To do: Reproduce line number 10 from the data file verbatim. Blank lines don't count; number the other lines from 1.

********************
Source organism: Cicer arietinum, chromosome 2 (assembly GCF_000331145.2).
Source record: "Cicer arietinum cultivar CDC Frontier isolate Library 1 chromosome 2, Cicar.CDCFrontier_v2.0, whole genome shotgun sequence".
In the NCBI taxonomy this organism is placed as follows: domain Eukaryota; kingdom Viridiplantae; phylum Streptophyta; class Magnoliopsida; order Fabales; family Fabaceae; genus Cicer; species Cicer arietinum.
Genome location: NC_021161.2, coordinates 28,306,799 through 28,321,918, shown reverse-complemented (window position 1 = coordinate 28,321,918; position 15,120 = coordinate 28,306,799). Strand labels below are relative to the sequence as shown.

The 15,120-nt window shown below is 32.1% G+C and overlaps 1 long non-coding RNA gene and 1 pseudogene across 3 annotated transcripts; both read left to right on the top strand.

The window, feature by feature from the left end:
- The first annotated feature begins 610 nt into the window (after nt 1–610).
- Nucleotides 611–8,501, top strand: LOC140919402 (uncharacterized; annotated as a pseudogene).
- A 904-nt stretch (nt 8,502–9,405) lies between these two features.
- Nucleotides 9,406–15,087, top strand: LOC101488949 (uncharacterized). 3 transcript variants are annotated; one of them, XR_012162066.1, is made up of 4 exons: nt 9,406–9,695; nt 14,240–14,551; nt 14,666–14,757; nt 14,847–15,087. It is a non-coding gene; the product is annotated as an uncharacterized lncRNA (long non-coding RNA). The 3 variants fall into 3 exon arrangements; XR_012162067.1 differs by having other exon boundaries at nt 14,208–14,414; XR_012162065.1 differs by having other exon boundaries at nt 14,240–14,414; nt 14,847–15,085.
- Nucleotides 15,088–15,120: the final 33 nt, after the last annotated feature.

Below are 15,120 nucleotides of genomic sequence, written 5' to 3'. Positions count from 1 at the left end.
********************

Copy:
- Nucleotides 9,406–15,087, top strand: LOC101488949 (uncharacterized). 3 transcript variants are annotated; one of them, XR_012162066.1, is made up of 4 exons: nt 9,406–9,695; nt 14,240–14,551; nt 14,666–14,757; nt 14,847–15,087. It is a non-coding gene; the product is annotated as an uncharacterized lncRNA (long non-coding RNA). The 3 variants fall into 3 exon arrangements; XR_012162067.1 differs by having other exon boundaries at nt 14,208–14,414; XR_012162065.1 differs by having other exon boundaries at nt 14,240–14,414; nt 14,847–15,085.